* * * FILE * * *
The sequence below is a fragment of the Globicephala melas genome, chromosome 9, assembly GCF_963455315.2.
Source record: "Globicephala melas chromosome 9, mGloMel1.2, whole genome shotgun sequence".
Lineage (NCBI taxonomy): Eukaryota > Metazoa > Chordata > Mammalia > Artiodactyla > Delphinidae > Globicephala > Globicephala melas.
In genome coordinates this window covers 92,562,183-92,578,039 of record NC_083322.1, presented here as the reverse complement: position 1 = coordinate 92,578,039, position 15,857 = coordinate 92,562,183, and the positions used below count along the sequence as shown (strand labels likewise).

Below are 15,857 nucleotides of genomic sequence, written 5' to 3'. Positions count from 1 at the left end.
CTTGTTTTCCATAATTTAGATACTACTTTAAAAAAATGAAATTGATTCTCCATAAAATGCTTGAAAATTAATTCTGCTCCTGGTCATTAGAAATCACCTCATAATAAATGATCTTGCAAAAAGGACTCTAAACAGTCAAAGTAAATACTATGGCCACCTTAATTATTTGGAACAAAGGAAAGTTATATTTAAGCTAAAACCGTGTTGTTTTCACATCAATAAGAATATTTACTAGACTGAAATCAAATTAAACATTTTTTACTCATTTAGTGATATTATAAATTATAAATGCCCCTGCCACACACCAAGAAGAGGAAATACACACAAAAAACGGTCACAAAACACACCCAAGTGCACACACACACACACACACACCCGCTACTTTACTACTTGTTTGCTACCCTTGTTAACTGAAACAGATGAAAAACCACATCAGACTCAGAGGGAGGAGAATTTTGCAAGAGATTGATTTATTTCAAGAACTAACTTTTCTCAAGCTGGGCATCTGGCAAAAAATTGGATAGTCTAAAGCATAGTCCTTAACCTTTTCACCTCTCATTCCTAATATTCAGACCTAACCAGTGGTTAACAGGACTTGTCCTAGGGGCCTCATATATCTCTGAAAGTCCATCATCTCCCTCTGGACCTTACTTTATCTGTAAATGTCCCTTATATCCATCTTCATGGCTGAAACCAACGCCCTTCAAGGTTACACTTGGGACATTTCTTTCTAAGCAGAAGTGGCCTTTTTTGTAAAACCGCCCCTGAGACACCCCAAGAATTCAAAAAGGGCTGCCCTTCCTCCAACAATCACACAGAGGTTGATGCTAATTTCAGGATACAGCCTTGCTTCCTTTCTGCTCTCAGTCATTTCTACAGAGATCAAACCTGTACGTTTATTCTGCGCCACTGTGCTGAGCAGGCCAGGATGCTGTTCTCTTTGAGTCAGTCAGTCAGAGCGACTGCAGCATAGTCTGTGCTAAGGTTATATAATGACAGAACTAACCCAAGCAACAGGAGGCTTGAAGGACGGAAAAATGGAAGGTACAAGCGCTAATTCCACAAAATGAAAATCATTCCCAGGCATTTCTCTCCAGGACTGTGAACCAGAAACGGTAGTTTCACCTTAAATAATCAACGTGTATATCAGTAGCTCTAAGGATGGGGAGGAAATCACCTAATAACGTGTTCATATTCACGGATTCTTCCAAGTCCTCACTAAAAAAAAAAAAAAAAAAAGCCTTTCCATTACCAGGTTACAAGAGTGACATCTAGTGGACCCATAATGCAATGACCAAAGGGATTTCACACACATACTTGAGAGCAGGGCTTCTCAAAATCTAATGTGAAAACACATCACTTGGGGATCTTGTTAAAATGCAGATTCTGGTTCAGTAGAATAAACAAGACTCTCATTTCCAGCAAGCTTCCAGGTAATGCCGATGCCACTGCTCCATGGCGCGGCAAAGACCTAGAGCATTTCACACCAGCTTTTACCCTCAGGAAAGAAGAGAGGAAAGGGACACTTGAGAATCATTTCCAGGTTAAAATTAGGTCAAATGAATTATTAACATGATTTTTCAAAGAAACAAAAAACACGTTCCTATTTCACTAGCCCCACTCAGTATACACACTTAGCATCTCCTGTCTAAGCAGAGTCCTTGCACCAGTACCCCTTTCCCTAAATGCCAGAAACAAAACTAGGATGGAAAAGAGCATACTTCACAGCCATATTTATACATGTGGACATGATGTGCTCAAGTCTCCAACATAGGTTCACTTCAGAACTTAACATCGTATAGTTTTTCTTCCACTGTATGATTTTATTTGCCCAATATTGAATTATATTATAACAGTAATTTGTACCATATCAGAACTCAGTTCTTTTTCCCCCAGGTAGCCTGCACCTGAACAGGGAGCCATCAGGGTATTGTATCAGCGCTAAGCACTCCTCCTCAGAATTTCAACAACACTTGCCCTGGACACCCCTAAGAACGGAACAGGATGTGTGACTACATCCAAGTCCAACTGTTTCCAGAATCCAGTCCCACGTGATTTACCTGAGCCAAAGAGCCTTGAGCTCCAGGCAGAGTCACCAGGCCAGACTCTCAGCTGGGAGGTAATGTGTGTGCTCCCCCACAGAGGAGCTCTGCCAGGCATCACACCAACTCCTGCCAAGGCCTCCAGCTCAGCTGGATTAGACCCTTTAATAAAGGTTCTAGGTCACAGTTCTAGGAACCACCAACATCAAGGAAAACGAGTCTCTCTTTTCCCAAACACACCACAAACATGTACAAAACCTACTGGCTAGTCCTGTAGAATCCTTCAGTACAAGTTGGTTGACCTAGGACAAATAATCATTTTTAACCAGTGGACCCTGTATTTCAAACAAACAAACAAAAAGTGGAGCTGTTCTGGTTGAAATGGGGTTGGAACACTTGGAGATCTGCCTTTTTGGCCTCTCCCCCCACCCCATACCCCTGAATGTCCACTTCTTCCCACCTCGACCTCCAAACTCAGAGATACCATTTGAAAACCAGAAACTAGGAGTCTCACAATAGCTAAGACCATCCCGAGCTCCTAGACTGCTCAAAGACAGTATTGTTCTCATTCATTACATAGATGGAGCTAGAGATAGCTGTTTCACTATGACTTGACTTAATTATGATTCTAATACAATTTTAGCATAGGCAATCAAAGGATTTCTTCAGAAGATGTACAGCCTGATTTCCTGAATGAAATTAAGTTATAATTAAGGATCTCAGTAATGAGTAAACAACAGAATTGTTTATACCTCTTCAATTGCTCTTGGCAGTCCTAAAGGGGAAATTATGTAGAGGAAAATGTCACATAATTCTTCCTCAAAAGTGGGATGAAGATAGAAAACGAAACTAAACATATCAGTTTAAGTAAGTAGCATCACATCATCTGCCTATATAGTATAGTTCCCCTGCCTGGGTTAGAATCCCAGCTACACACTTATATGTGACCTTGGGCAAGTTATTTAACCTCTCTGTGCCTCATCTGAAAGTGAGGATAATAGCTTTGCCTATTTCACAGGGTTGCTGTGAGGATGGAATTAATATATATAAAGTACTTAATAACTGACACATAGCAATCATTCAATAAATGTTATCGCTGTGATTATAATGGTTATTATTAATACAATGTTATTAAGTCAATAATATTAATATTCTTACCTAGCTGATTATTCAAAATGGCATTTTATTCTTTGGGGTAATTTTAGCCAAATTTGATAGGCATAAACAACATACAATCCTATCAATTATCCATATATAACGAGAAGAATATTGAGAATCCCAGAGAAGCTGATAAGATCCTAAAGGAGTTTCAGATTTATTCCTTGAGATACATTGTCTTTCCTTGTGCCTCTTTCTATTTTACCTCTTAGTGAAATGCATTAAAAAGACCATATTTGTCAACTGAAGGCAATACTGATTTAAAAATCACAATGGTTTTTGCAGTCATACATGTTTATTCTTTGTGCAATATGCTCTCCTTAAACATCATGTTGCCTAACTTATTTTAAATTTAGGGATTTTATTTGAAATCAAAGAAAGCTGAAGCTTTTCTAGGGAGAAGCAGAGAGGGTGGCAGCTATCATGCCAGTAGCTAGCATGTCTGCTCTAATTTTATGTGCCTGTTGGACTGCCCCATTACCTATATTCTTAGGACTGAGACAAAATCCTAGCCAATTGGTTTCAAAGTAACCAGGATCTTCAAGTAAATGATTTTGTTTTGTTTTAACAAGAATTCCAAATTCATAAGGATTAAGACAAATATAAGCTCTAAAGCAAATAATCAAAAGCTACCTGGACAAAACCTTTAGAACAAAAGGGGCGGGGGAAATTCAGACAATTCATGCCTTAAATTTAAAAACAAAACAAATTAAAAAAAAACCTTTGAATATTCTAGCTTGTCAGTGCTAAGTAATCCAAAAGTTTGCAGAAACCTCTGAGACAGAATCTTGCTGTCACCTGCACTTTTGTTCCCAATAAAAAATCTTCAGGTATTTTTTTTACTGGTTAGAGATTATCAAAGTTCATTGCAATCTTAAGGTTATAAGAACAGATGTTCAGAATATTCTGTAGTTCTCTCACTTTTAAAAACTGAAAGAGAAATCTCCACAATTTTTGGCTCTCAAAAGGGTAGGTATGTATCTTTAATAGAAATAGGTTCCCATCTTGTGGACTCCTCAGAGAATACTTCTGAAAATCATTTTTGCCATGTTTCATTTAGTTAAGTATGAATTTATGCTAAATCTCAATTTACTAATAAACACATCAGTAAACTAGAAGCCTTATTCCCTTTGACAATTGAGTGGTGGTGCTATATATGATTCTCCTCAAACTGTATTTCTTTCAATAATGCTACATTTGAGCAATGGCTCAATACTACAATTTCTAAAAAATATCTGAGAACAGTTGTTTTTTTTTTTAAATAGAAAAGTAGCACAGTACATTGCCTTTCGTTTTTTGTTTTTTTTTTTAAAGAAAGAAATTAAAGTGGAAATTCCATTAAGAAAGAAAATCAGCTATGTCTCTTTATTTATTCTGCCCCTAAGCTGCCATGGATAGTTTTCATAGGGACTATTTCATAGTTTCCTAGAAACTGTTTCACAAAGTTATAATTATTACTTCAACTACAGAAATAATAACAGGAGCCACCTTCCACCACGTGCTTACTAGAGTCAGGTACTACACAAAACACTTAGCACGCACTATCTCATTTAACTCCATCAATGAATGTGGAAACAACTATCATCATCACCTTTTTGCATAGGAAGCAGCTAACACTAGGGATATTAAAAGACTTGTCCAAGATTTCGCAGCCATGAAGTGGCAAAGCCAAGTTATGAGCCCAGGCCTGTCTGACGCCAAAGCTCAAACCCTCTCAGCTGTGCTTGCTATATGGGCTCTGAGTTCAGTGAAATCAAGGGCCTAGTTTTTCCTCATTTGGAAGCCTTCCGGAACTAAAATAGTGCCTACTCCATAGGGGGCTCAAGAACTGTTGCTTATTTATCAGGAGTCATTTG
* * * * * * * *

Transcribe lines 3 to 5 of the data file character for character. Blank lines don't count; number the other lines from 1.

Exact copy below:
Lineage (NCBI taxonomy): Eukaryota > Metazoa > Chordata > Mammalia > Artiodactyla > Delphinidae > Globicephala > Globicephala melas.
In genome coordinates this window covers 92,562,183-92,578,039 of record NC_083322.1, presented here as the reverse complement: position 1 = coordinate 92,578,039, position 15,857 = coordinate 92,562,183, and the positions used below count along the sequence as shown (strand labels likewise).

Below are 15,857 nucleotides of genomic sequence, written 5' to 3'. Positions count from 1 at the left end.